Hamilton, Madison, and Jay

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Location: Mesa, Arizona, United States

Who are we? We're a married couple who has a passion for politics and current events. That's what this site is about. If you read us, you know what we stand for.

Tuesday, March 2, 2010

And the majority willingly drank the Kool-Aid ...

Remember 2008? (I know, it was a long time ago, but bear with me.) Barry promised on the campaign trail that he wouldn't raise taxes on people making less than $250,000 a year. "Not your income tax. Not your payroll taxes. Not your capital gains taxes. Not any of your taxes." That's a direct quote from the YouTube video of 21 seconds. He promised the nation this, and as Geraghty the Indispensable has observed, constantly since 2008, "all of Barack Obama's campaign promises come with an expiration date; ALL of them." Drew M. at AoSHQ has picked up on the fact we're about to see this promise disappear down the rabbit hole. House Majority Leader Steny Hoyer is now saying that tax increases may be necessary to balance the $12 trillion debt, and he's hoping (fingers crossed, sarcastically) Republicans will come on board:

Tax increases may be necessary to rein in $12 trillion in federal debt, House Majority Leader Steny Hoyer (D-Md.) said Monday.

Hoyer emphasized the need to reform Social Security and Medicare, but he also made it clear that raising taxes will have to be on the table.

“No one likes raising revenue, and understandably so,” Hoyer said in an address at the Brookings Institution. “But if you’re going to buy, you need to pay.

“If need be, I am hopeful that both parties will agree to look at revenues as part of the solution — not as a gateway to higher spending, but as part of a compromise that cuts spending and balances the budget,” he added.

Hoyer, a voice for centrists in the House leadership, said reining in record debt requires a combination of spending cuts and tax increases.

“It seems to me that the only solution that can win the support of both parties is a balanced approach: one that cuts some spending and raises some revenue while avoiding extremes in either direction,” he said.

Tax and budget experts suggest enacting only tax increases or relying only on spending cuts just won’t work.

The White House projects this year’s deficit to hit $1.6 trillion, and it expects annual deficits to average $850 billion over the next decade. Deficits will rise after that.

“Barring major changes, we’re going to see deficits running at $1 trillion or higher and going on forever,” said Roberton Williams, a senior fellow at the nonpartisan Tax Policy Center and former tax analyst at the Congressional Budget Office. “And the question is, ‘How do you get rid of trillion-dollar deficits?’ ”

There are a couple problems with this thought process. You can't tax your way out of money problems, nor can you tax your way into prosperity. As Ms. Rubin explains, the tax increases that are slated will devastate not only the average taxpayer, but also small businesses which are already struggling in a weak economy rife with overwhelming federal debt. Second, tax increases don't always equal greater revenue flowing into federal coffers. In fact higher taxes usually means that the government will have less money flowing into their coffers.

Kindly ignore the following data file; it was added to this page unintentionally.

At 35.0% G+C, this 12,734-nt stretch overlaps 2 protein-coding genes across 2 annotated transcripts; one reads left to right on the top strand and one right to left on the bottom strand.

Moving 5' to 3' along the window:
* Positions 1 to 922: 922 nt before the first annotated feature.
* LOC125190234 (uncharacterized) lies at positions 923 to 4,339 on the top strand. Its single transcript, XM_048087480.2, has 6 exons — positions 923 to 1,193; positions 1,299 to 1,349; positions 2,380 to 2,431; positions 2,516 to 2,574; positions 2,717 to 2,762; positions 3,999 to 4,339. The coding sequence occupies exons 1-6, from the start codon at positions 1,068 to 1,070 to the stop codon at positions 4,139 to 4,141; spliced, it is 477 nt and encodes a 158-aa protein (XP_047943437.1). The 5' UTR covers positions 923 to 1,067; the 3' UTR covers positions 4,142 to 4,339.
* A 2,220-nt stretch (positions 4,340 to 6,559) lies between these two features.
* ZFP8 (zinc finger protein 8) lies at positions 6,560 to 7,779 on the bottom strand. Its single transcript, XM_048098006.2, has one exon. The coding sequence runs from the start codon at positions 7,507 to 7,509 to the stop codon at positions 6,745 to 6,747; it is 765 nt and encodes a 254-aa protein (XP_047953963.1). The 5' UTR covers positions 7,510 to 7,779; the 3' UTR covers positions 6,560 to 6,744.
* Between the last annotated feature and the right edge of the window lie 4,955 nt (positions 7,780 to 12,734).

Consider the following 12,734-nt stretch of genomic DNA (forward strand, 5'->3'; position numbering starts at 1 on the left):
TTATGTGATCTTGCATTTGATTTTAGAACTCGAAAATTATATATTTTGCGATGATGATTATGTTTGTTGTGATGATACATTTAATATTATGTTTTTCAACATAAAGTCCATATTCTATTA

Take, for example, the passage of the S-CHIP program, funded primarily on the back of tobacco taxes. Tobacco taxes went up late last year (another broken promise about not taxing people who earn less than $250,000 a year), and what has happened? The federal government is complaining they have seen a decrease in tobacco tax revenues flowing to DC, and the same goes for individual states. We live in Arizona, and the state legislature is kvetching that they're seeing a significant drop in tax revenues they once could depend on. When cigarettes in Arizona, on average, topped $7 - $8 a pack, smokers turned to other alternatives. It wasn't just to change to a cheaper brand. People who smoke, at least those that I know, have turned to filtered cigars or roll-your-own cigarettes. They simply can't afford to buy a pack of Marlboros at over $7 a pack. Many people that I know that do smoke are working to quit completely.

A simple raise in taxes on a simple product has cost the government, both state and federal, a significant amount of tax revenue. Hence a raise in taxes doesn't always translate to more tax revenues. (This is one reason why the Arizona legislature is pushing for an increase in sales taxes and property taxes.)

What is guaranteed for an increase in tax revenues is to REDUCE taxes. JFK proved it. Reagan proved it. George W. Bush proved it. In recent years (the last thirty or so) we have seen that the lower the tax rate, the higher the tax revenues are. Why? Because people have more money to spend. They spend it on goods and services, and the taxes flow into coffers making government happy. In stead of raising taxes Congress should focus on cutting them, across the board. This would also help with the pitiful employment numbers. Cut ALL taxes. Hell, suspend a few for a limited time. If Congress were to do this, and the president were to sign it, we'd see the economy turn around in record time.

Publius II


Blogger Jared said...

Raising taxes is never a good idea!!That wouldn't help us..Why don't they reduce the tax instead of raising it!!That's better!!And would surely help us!!I had fun reading this blog!!Thanks!!

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March 7, 2010 at 5:12 AM  

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